How does the PCR detection probability influence experimental observation?
Sometimes PCR fails to amplify the alleles at that locus. One of the potential reasons for PCR failure is mutation of the promoter. We simulate bad PCR reaction by defining detection probabilities. As mentioned previously, in the laboratory data, each mosquito sample must have four loci. Each locus has a number of alleles or is marked by “NA”, which represents occurrence of the bad PCR reaction at itself. The number of loci that has “NA” is counted across all mosquito samples and normalized to be PCR detection probability. The following is the detection probability calculated from laboratory data 2005-2007.
||P(Bad PCR reaction detection|locus)|
The detection probability obtained from laboratory data will be used as the probabilities to assign “NA” to each locus. For example, in a blood meal, there are a number of microsatellite alleles at the locus TPOX of sample 1. PCR process is simulated and this locus has 3% chance (detection probability) to have bad PCR reaction product. As long as PCR bad reaction product is assigned, all microsatellite alleles will be replaced with an "NA", which means the PCR product is unable to be found at TPOX.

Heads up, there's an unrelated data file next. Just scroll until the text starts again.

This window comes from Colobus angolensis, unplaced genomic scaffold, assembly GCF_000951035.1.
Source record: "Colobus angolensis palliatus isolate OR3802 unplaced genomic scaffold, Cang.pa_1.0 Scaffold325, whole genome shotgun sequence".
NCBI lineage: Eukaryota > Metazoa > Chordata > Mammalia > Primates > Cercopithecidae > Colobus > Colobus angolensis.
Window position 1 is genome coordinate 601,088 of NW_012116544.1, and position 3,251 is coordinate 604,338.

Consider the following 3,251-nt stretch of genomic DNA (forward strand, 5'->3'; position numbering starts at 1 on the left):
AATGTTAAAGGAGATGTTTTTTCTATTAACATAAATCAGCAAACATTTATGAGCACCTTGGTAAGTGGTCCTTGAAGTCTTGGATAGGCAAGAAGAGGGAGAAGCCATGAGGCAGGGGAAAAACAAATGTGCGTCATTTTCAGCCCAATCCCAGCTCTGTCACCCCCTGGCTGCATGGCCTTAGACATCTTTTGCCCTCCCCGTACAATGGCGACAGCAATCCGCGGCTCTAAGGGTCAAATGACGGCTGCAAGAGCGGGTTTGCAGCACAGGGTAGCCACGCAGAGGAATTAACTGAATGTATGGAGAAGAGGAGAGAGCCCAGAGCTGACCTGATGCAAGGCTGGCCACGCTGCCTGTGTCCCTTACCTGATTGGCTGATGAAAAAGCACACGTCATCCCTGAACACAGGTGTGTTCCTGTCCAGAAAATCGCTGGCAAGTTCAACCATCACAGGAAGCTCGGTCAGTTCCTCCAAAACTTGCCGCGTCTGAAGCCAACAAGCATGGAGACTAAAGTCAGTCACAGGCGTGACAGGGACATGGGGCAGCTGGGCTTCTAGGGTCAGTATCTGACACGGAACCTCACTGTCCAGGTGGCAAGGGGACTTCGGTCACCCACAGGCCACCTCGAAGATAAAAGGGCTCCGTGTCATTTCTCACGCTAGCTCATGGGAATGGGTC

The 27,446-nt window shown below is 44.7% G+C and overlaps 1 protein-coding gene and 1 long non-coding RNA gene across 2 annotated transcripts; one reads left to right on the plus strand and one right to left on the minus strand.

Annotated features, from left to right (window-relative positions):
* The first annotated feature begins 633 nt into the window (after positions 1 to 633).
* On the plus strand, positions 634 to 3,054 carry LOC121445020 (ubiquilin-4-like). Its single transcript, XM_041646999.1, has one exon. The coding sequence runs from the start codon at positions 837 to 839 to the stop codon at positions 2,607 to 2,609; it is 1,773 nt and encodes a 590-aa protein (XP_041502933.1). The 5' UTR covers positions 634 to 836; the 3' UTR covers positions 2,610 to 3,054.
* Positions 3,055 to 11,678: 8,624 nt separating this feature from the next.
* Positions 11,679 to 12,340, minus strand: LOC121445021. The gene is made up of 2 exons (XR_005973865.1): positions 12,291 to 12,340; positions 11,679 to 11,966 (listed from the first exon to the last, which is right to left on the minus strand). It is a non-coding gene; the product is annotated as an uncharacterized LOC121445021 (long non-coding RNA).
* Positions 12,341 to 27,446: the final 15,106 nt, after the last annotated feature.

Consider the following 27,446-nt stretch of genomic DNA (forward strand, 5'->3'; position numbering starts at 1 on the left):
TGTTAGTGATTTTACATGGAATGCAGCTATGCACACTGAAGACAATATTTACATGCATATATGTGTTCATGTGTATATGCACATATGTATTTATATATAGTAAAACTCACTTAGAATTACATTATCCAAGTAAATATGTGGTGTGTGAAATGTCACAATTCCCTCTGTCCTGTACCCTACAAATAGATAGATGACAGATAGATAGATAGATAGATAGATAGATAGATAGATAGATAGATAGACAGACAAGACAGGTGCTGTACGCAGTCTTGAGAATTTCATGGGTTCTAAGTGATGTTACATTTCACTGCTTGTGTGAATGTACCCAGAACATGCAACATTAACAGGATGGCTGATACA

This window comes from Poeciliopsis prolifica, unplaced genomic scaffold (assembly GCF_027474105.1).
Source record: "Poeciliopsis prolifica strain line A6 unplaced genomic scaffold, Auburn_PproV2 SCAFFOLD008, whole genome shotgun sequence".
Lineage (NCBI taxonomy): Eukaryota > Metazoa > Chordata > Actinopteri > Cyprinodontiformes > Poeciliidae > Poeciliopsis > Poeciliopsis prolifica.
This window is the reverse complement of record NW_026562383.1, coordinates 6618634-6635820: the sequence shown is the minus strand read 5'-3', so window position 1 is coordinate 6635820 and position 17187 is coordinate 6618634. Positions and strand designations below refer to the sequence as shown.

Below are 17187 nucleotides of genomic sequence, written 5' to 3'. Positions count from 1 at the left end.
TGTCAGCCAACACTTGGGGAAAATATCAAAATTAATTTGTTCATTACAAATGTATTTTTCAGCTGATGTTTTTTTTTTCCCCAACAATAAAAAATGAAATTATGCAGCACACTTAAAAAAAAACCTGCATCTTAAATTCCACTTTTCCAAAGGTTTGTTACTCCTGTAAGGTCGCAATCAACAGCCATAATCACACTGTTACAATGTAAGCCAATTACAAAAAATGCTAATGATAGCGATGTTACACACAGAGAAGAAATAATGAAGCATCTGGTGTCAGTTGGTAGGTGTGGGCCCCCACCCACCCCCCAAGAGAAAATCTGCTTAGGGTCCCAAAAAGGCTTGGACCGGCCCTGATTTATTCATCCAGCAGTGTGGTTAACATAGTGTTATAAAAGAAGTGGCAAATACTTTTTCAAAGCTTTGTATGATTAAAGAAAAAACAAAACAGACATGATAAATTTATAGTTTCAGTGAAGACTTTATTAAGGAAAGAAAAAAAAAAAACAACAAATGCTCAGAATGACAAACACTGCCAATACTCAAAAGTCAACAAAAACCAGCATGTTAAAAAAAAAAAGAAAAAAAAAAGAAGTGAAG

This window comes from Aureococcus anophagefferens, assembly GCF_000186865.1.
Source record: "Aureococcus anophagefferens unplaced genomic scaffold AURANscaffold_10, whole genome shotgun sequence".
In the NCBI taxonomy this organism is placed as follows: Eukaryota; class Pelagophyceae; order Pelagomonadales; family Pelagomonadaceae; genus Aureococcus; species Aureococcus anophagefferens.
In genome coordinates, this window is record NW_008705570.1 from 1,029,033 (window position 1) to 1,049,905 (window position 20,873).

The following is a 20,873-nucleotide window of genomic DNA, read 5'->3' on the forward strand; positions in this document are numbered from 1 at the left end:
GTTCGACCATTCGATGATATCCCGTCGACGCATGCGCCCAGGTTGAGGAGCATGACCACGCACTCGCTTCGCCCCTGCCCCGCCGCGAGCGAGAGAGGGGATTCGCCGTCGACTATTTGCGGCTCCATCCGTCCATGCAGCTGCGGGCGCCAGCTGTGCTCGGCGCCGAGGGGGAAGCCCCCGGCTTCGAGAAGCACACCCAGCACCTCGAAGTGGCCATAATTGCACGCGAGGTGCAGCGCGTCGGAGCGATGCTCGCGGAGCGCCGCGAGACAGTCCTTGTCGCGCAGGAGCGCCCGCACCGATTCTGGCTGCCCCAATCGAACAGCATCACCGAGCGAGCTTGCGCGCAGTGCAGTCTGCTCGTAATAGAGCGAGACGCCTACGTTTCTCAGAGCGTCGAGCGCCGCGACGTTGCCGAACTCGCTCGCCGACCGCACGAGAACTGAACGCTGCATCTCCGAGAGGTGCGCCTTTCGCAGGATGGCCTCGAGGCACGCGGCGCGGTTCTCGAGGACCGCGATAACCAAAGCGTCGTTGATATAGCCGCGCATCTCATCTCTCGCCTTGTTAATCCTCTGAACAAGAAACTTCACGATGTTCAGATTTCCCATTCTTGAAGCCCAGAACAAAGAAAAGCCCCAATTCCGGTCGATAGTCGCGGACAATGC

There are two methods of handling bad PCR reactions. The first method is calculating the blood meal probabilities by excluding the samples with one or more bad PCR bad reaction product. The second one is calculating blood meal probabilities by only excluding the locus bearing “NA” in the lower bound method.
Table 2: Comparison of means and variances of perfect and imperfect detections, given the multiple blood meal distribution: 80% one blood meal, 18% 2 blood meals, and 2% 3 blood meals. Human population = 10000. Mosquito population = 324.
|Human population = 10000||Hardy Weinberg Equilibrium|
|Exclude samples with NA||Imperfect Detection||Number of Blood meal = 1||80.50% ± 2.75%|
|Number of Blood meal = 2||18.71% ± 2.72%|
|All Data||Perfect Detection||Number of Blood meal = 1||80.06% ± 2.17%|
|Number of Blood meal = 2||19.21% ± 2.17%|
|exclude "NA" Locus||Number of Blood meal = 1||80.57% ± 2.36%|
|Number of Blood meal = 2||18.91% ± 2.25%|
The differences of those variances are consistent with the expectations. Excluding sample means to shrink the size of blood meal data. However, under the assumptions of the independence of each sample and the independence of each locus, the blood meal data with smaller sample size is still considered to have the strength predicting multiple blood meal probabilities, but is not surprised to have higher standard deviations. Calculating blood meal probabilities by excluding “NA” locus cause less impact on the variance. However, locus with “NA” might have the maximum allele numbers in that sample. Excluding the locus is expected to underestimate the multiple blood meal probability, which indirectly causes higher variance as well.